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TowardsTheFuture - I get the sense from your post that you interpreted my story as me trying to some how justify my actions or say that one should use fear or violence to get ones spouse back, all of which would be an inaccurate interpretation. I gave my accounting of what happened with me to point out what NOT to do, thus my quote....<p>"I realized that no matter what my wife had done, she didn't deserve being de-humanized.......So no Paul, violence is not the answer, Love, Understanding and Forgiveness is"<p> <blockquote><font size="1" face="Verdana, Arial">quote:</font><hr>Your W may have been "out the door" if she hadn't given up her affair, F...but I would have been "out the door" myself if my SO had acted the way that you did. You are VERY lucky...<hr></blockquote><p>I guess this is what makes me different from a lot of people here at MB, but if my wife had chosen to walk "out the door", then so be it. As noted in my post, I still have a lingering resentment, and that resentment is not all based on my wife's affair, there is much more to my resentment than just the affair, there were things and actions from over 10 years of being together that is at the root of that resentment. So while I consider myself a success story, I don't view myself as "VERY lucky", I could have gone on with my life if my wife had chosen to walk out the door.<p>But that is neither here nor there, the point of my post, which I believe you missed, is that violence is not the answer.<p>[ February 26, 2002: Message edited by: F A ]</p>

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There is no benefit to violence. NONE. Not in words or deeds. It will only drive the WS further away.<p>However, there is a difference between being violent and being firm. I honestly believe I have been too wishy-washy with my wife. I want my yes to mean yes and my no to mean no. I think doing that will show my wife I have backbone and will be attractive to her. It will earn me respect, which she has said she wants to have for me but obviously doesn't. But you don't demand respect by enagging in violence. In fact you lose it.
It must be earned by consistent, strong, rational behavior.

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<blockquote><font size="1" face="Verdana, Arial">quote:</font><hr>Originally posted by asgoodasitgets:
<strong>.....Many MB'ers have expressed that they couldn't have accepted some of the things I've lived with. Where did that strength come from? Do I have no self-respect? Where was I when that was handed out?<p>Which brings me to the doormat-Plan A issue and when to start Plan B. Well, I've rambled, but this thread sure gave me a lot to think about.</strong><hr></blockquote><p>I hope that you didn't take my statement that I wouldn't go through what many BS here on MB do go through as a criticism. I was simply speaking for myself and what my limits are. What my limits are may not be what another person's limits are, doesn't make one person's limits any better or worse than another's, just different. <p>Heck, I know people who wouldn't have put up with the things that I have over the years [img]images/icons/wink.gif" border="0[/img]

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F:<p>I picked up on your point...just wanted to make sure you did...it sounded like you thought that was the only way you could have gotten through to her or the only way she would have ended the affair...<p>...and you ARE lucky. We're all lucky to have someone to love in our lives, and it's so easy to mess it all up. You're lucky that you came to your senses before you lost her for good...and maybe you would have been fine...we all would, without our SO's...but wouldn't you have missed her, and regretted the part that you contributed to what was wrong in your marriage?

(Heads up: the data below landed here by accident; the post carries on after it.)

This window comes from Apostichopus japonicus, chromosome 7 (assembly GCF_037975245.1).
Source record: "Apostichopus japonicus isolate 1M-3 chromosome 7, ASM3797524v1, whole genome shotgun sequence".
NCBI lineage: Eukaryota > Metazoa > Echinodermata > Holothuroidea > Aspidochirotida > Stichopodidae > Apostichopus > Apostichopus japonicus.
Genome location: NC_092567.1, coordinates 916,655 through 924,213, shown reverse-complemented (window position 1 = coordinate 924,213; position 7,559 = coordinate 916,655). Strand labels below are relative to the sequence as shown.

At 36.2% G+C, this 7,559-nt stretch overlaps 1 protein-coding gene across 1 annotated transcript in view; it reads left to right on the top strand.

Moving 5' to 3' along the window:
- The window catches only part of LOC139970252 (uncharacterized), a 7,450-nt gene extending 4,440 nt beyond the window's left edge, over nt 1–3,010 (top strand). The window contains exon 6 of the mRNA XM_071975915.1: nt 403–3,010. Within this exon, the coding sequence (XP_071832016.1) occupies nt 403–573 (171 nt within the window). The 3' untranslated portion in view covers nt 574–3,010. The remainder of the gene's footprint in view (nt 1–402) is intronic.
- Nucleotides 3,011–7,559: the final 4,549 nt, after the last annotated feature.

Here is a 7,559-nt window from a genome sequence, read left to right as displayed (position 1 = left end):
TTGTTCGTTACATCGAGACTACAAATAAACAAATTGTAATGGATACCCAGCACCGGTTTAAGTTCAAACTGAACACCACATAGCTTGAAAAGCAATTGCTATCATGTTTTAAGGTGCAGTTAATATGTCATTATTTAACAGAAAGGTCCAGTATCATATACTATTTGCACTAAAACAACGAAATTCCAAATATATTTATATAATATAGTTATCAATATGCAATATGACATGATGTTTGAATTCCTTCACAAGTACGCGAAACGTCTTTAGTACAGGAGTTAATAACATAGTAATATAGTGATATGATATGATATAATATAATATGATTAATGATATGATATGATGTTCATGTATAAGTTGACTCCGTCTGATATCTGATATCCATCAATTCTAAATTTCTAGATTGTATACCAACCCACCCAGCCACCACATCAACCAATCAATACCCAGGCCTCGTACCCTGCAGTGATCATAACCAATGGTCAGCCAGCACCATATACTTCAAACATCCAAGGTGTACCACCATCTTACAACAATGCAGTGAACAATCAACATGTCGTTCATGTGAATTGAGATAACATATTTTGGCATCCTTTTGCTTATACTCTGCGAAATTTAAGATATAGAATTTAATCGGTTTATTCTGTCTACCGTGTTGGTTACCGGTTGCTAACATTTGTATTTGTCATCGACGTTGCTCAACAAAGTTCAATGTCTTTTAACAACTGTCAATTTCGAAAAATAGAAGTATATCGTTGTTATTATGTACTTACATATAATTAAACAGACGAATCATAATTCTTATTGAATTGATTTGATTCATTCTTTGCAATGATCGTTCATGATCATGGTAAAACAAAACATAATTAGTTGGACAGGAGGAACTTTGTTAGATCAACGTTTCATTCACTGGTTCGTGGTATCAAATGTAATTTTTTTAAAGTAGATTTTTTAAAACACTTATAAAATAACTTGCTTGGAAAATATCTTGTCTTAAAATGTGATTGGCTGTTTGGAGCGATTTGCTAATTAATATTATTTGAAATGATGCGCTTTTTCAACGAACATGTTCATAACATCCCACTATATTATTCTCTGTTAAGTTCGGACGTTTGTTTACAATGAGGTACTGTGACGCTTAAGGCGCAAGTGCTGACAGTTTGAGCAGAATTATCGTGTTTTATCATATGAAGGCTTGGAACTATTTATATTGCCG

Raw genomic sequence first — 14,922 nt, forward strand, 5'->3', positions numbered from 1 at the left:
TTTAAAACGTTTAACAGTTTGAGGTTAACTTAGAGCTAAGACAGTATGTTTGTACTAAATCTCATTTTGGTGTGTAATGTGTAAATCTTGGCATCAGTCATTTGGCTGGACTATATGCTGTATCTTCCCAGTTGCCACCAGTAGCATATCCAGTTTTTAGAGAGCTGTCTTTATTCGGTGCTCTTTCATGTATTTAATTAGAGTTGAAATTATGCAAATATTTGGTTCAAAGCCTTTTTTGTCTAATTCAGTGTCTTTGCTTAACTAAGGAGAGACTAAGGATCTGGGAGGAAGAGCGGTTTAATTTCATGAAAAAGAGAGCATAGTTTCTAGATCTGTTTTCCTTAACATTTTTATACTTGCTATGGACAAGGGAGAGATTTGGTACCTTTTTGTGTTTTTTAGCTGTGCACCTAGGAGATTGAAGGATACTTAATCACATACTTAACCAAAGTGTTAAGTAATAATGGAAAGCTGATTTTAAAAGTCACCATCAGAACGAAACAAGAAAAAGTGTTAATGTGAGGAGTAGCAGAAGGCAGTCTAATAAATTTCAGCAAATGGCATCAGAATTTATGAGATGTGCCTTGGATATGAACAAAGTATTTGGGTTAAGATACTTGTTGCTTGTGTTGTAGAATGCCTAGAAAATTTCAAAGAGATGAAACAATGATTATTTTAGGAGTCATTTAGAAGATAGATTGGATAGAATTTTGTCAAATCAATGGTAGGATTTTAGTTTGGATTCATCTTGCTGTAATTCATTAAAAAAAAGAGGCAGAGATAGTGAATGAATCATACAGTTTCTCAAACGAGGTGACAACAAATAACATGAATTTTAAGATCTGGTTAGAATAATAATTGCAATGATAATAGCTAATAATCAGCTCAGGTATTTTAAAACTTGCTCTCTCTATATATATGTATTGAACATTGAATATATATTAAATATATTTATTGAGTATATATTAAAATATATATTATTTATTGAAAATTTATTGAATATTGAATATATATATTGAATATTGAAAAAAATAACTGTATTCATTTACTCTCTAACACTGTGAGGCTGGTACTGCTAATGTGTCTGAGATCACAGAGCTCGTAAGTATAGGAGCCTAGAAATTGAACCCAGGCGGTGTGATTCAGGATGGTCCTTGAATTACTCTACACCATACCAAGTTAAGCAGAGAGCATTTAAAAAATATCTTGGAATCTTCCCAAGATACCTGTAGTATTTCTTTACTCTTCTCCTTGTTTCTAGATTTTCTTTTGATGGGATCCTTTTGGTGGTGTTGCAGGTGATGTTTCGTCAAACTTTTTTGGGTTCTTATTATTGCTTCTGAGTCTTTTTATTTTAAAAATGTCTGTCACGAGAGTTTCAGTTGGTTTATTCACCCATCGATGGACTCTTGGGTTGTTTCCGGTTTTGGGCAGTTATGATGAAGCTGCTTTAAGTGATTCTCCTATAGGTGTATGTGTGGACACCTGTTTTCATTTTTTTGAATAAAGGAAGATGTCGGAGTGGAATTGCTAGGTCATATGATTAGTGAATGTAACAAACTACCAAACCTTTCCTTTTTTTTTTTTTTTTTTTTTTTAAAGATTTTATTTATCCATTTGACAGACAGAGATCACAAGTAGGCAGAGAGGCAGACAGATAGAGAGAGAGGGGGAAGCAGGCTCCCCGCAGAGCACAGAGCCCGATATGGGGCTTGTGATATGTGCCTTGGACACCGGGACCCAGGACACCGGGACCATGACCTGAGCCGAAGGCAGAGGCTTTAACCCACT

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<blockquote><font size="1" face="Verdana, Arial">quote:</font><hr>Originally posted by TowardsTheFuture:
<strong>....and you ARE lucky. We're all lucky to have someone to love in our lives, and it's so easy to mess it all up. You're lucky that you came to your senses before you lost her for good...and maybe you would have been fine...we all would, without our SO's...but wouldn't you have missed her, and regretted the part that you contributed to what was wrong in your marriage?</strong><hr></blockquote><p>As I stated before, I guess I am different from most people here, but I don't consider myself lucky at all. While I agree that we all want someone to love and to love us, I don't believe that if my wife had walked out, that love could not have been found elsewhere. On my D-Day, there was not much in my love bank, my wife had stopped making deposits long ago, as a matter of fact, during my wife's affair, I had brought up divorce, and it was she who stated that she didn't want one. So initially I would have probably missed the living situation more than I would have actually missed her. <p>You are absolutely correct, I was a contributer to the state of the marriage, I had emotionally divorced myself from my wife long before her affair. This divorce came about because of many, many reasons that I have listed here on MB before, namely issues that have to do with child abandonment, physical and sexual abuse as a child, all things that I knew nothing about pre-affair. If you have never lived with a person whom has lied to you from the very beginning about who they were and what their history was, you have no idea of the amount of resentment that this causes. So while I have looked in the mirror and made the necessary changes to improve my marriage, so has my wife. The things that my wife had to look in the mirror about and change, I must admit were much more difficult than what I have had to do, and that has caused me to love her more than I did on D-Day, but I would be lying to you and more notably myself, if I did not admit that because of all that has transpired between us, and all the lies that were told before, during and after the affair, my love bank is still not full, and that I still do not consider myself lucky to be in this marriage. <p>Btw, I understood my point, I was the one making it.

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OK [img]images/icons/smile.gif" border="0[/img] <p>No need to get testy...just glad that you realize that your actions were not healthy.<p>[ February 26, 2002: Message edited by: TowardsTheFuture ]</p>

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So we can agree, violence is wrong. OM is violent, although not yet to WW. When might she see him for what he is?